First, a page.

Automated Cars: A New Road User, A New Perspective for UX
What is the role of intelligent systems like automated cars in public space? Tackling a change of perspective in automotive industry.
You want to walk over the street at a pedestrian crossing and a two-ton metal robot approaches. Looking for confirmation through the windshield you see somebody on what used to be the driver’s seat looking at his smartphone. Would you cross?
Traffic grew over decades to fit human-human interaction. With fully automated cars, we introduce a new player in this ecosystem and suddenly there is a completely new design challenge: we need to design these vehicles for other road users’ trust and acceptance. Up to now UX designers in the automotive industry were 100% focused on passengers. We needed to change this perspective
from inside/passenger to outside/road user,
from a system that is steered by a human being to a system that proactively takes decisions in the public.
This involved questions totally new to automotive industry. Which information is really relevant for road users? Which role does a robot car play in the ecosystem of traffic, which behavior is acceptable and effective and how human-like it should be?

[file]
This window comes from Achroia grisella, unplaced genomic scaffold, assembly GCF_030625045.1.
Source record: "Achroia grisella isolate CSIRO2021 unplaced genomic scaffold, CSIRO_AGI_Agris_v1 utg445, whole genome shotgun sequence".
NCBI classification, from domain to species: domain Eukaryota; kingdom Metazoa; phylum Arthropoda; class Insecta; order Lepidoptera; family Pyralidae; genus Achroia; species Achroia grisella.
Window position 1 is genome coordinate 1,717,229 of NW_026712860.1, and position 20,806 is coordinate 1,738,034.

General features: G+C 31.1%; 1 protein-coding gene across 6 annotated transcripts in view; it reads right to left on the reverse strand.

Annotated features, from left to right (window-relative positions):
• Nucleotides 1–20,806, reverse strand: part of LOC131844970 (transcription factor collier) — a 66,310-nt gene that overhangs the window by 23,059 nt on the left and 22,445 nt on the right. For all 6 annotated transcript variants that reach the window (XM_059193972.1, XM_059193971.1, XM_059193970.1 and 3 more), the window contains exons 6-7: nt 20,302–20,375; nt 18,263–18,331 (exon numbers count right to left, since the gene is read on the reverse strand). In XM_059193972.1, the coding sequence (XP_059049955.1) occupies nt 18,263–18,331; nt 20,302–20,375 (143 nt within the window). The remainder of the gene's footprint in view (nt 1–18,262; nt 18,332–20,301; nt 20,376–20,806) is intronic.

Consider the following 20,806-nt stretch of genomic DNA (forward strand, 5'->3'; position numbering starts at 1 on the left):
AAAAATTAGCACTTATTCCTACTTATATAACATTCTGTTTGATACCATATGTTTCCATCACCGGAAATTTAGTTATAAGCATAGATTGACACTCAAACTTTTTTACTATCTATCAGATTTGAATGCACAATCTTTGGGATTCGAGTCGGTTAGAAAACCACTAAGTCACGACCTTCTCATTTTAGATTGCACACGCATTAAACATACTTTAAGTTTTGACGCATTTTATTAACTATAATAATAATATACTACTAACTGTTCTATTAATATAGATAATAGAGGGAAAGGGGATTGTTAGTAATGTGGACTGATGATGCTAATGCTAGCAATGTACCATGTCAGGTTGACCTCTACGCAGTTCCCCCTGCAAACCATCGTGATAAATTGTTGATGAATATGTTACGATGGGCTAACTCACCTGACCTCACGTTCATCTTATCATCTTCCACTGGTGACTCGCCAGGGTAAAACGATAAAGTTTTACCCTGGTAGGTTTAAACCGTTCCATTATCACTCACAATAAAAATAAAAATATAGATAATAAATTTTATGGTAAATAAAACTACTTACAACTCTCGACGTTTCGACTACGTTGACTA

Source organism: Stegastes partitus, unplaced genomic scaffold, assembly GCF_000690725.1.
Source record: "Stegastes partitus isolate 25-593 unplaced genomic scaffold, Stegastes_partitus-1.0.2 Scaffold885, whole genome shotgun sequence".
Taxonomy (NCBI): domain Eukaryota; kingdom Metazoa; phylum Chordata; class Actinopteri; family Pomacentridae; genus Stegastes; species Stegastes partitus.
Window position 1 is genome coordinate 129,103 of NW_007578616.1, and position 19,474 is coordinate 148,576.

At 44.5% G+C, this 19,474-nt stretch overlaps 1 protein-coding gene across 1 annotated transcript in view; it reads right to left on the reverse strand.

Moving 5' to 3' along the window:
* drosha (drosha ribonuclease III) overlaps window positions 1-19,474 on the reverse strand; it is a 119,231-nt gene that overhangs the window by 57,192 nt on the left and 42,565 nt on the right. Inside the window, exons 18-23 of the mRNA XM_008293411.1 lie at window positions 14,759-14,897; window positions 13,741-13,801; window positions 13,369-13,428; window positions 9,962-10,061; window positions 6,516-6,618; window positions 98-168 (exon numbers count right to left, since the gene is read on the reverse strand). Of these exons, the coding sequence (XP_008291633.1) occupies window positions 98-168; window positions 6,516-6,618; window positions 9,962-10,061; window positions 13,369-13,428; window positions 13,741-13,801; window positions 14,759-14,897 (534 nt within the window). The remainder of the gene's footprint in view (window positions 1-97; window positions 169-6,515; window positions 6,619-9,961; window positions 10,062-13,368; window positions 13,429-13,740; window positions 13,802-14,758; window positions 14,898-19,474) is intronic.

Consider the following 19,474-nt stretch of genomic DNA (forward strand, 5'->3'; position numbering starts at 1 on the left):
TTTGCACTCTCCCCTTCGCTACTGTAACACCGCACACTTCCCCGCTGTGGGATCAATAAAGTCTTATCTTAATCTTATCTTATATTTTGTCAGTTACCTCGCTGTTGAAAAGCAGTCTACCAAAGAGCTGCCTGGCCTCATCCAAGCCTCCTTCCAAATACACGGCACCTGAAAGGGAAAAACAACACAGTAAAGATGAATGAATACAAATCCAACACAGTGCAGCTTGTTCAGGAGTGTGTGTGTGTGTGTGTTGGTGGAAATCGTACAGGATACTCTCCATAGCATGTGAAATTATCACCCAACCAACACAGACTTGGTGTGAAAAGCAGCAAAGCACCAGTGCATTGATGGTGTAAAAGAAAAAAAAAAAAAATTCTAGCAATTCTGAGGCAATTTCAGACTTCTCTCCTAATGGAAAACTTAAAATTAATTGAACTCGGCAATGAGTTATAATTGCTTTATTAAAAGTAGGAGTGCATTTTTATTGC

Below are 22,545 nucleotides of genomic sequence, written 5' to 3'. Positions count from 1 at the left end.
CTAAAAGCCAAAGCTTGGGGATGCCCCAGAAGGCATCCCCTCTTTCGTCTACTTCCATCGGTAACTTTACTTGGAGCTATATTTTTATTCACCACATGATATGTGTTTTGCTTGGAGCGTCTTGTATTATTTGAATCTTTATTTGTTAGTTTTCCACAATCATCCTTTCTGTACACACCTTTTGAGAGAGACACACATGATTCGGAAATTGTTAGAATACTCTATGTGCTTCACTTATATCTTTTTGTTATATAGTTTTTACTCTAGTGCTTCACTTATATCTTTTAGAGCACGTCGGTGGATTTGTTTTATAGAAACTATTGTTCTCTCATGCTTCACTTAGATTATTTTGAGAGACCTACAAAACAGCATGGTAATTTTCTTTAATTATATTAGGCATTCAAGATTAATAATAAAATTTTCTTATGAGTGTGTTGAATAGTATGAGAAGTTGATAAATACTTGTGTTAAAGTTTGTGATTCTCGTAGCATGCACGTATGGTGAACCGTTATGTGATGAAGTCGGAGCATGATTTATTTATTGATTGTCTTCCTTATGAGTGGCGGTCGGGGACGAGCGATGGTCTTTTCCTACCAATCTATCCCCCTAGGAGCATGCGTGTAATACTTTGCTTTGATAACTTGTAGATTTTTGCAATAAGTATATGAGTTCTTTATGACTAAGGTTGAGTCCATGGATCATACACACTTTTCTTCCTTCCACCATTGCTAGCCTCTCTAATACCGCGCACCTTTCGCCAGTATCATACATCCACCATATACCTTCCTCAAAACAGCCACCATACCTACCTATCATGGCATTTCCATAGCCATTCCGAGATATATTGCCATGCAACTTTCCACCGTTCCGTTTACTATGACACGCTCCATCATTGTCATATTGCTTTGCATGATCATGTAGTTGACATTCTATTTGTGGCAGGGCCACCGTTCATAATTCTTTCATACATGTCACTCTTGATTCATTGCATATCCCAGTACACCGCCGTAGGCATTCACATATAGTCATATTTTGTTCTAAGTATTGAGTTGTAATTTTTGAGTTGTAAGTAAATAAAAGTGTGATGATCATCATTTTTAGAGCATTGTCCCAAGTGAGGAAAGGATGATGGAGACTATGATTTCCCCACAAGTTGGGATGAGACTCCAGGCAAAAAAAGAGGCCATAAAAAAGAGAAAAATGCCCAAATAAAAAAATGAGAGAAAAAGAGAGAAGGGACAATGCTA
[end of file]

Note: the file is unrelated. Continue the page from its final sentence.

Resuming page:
We designed on a blank sheet of paper for a technology which could not be experienced yet, with methods that did not exist yet and in a surrounding were most people did not even understand the questions we asked. Here is what helped us to tackle the change of perspective and find a viable solution.
Designing interaction with intelligent systems in a holistic way … currently this is the most fascinating challenge for me!
When I joined BMW in 2012, as a project leader and user experience expert, I brought along the expertise gathered working for five years (2007-2012) as a UX consultant. One year later, I personally initiated and established research on automated cars and human road users at BMW and have become the thought leader on the topic since then. Aside from working as a researcher and consultant I have also held lectures for Interaction Design students at the University of Applied Sciences in Augsburg.